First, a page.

by New Worker correspondent
BLACK activists, anti-racists, trade unionists and other progressives gathered at 2pm outside the United States embassy in Grosvenor Square in London last Saturday for the start of a protest against global racism and injustice.
The protest was organised by Black Activists Rising Against Cuts (BARAC) and supported by Operation Black Vote, the National Black Students Campaign and a number of unions, pressure groups and anti-racist organisations.
Outside the US embassy the protesters expressed their solidarity with the families of Trayvon Martin, Stephen Lawrence, Azelle Rodney, Jimmy Mubenga and many others to highlight the reality of racism and seeking justice, both here in Britain and the US.
Speakers at the assembly point called for the and for the “Stand YourGround” laws to go. Zita Holbourne, co-chair of BARAC UK said: “We support the call from USA activists for a complete Florida boycott until the laws are revoked and applaud artists such as Stevie Wonder for refusing to perform in Florida.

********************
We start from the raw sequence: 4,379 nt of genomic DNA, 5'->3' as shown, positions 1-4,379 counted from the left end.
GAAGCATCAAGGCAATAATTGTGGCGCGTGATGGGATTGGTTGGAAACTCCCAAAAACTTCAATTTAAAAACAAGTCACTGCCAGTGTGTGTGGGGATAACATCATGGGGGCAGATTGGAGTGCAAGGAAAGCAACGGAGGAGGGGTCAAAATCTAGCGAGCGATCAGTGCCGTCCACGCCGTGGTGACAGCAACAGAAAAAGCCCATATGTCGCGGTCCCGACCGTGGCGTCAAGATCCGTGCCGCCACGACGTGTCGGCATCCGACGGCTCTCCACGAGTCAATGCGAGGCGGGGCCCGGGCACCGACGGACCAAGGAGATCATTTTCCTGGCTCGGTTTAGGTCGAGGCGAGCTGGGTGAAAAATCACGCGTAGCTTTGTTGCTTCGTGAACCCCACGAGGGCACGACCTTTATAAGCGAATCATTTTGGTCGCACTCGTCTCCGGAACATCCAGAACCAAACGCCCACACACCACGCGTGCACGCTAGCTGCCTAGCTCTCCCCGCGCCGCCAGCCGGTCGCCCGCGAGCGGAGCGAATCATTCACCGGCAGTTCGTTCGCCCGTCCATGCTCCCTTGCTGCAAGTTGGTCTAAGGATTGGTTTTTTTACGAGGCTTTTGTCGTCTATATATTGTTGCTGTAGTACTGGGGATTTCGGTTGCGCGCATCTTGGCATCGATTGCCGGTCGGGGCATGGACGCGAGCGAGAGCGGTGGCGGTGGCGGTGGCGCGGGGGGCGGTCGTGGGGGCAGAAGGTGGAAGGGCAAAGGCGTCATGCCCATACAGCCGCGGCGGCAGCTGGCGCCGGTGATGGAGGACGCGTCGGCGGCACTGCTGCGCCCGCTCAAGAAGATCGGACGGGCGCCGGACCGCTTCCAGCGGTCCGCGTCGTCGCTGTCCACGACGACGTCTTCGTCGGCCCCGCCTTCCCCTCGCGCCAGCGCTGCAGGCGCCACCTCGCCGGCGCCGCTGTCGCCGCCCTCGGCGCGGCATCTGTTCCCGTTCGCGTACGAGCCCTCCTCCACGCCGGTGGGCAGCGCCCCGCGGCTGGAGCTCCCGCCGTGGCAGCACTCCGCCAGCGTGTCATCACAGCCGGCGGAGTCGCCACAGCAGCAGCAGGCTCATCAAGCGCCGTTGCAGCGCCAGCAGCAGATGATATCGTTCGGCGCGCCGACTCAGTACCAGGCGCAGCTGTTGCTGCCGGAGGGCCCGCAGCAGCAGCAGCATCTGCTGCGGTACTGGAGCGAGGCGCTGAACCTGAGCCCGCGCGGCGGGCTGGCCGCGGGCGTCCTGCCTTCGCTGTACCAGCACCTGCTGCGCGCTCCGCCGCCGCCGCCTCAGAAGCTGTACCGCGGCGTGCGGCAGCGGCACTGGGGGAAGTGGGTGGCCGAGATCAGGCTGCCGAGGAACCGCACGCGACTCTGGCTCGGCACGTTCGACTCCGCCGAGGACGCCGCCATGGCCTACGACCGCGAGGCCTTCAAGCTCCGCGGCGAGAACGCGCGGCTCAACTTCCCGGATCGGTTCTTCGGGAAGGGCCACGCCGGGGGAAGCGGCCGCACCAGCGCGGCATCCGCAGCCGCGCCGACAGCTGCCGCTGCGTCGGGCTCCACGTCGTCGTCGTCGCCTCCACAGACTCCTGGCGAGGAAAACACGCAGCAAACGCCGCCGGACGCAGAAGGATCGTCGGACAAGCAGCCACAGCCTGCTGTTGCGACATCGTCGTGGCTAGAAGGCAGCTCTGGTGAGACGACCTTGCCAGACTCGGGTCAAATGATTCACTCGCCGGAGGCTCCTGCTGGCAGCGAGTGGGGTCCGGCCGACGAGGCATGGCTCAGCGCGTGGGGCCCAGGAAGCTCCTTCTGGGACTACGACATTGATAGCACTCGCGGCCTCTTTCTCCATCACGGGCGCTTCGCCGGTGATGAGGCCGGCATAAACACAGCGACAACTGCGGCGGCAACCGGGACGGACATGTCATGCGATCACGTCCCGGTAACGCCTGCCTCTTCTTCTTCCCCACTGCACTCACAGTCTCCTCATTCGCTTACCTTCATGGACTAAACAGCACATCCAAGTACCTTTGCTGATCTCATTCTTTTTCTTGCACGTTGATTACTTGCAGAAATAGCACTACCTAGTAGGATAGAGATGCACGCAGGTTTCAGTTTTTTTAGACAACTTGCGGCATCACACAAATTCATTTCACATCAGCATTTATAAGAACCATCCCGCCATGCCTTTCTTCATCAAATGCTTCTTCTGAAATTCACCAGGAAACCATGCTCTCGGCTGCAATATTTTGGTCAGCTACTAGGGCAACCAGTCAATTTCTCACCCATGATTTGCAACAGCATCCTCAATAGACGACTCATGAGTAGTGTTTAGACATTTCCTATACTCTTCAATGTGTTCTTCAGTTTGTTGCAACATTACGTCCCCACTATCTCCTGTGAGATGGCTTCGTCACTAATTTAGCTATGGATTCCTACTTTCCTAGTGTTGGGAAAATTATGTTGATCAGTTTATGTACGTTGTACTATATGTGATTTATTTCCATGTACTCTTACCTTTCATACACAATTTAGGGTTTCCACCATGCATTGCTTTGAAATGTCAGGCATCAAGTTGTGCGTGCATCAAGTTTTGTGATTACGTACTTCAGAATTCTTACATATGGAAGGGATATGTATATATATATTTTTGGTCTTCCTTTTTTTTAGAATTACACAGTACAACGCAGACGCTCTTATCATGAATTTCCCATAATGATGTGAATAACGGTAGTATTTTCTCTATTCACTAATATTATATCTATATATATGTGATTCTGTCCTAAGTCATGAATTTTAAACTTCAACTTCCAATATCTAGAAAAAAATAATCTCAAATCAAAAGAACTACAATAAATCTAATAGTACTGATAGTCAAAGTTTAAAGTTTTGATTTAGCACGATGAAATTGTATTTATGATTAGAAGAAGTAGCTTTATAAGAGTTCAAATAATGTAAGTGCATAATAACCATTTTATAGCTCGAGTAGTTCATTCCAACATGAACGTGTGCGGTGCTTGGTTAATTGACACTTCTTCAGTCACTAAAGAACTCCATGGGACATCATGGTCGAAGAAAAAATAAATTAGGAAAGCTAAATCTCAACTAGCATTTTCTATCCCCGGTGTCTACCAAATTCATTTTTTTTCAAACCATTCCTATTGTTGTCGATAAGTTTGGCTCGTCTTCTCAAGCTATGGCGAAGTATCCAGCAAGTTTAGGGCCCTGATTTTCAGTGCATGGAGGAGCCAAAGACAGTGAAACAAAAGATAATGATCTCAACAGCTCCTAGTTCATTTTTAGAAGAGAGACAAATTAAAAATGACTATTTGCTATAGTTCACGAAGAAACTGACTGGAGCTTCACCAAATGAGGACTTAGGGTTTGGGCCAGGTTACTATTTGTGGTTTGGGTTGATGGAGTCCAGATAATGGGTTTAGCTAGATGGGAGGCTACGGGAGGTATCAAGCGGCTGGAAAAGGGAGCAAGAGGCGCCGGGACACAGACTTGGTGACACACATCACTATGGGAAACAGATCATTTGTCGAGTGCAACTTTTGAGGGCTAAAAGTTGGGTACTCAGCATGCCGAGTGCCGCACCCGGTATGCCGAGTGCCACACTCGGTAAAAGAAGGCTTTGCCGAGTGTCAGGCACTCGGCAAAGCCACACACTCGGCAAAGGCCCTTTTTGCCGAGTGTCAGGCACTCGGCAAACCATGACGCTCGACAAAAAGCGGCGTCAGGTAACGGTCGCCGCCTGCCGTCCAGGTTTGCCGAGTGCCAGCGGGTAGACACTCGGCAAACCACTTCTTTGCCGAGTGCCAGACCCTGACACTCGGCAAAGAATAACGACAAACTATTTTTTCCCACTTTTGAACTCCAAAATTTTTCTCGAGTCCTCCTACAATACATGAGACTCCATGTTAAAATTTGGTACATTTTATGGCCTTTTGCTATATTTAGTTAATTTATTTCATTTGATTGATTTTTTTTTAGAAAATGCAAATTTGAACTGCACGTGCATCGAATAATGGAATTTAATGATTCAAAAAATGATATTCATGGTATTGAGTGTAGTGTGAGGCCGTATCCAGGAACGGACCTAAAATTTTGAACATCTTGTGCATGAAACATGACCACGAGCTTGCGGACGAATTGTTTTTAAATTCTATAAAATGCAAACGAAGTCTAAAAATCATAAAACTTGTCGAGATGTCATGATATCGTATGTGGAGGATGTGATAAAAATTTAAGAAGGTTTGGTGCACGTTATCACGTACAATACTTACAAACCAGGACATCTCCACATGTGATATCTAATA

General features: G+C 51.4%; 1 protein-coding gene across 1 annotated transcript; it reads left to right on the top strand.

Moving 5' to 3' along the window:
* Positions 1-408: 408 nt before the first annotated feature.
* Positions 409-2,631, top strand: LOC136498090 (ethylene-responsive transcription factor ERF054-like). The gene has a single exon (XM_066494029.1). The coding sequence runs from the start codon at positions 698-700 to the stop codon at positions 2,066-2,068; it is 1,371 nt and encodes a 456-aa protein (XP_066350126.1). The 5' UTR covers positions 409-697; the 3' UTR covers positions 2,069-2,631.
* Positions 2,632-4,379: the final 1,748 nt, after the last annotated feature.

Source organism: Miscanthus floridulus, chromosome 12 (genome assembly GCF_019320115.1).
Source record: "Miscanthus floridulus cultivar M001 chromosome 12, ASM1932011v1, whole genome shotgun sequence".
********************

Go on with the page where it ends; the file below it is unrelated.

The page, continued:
“It’s a disgrace that families who lose their loved ones through racism must then spend a life time pursuing justice. No justice, no peace!”
At 3pm the protesters marched to Downing Street for a second rally and round of speeches, supporting the demands of the family of murdered black teenager Stephen Lawrence for a full public inquiry into allegations of police spying on the bereaved family and anti-racists in the 1990s in order to discredit them, while failing to investigate the racist murder of Stephen Lawrence.
Lee Jasper, co-chair of BARAC UK said: “We march today in solidarity with the family of Trayvon Martin and to highlight the reality of rising rates of racism in Britain.
“The US authorities should abolish the hated 'stand your ground' law in Florida that is a license to kill. We march to support the call from the Lawrence family for a full and independent judicial led public inquiry into the allegations that the Metropolitan Police sought to smear both the family and supporters through a covert police surveillance unit.
“We march for Jimmy Mubenga, Mark Duggan, Kingsley Burrell, Smiley Culture and Azelle Rodney. We march for justice and equality in the 50th anniversary year of Dr Martin Luther King’s 1968 March on Washington.
“The truth is that his dream is a threadbare vision here in the UK where racism is on the rise amplified by austerity.”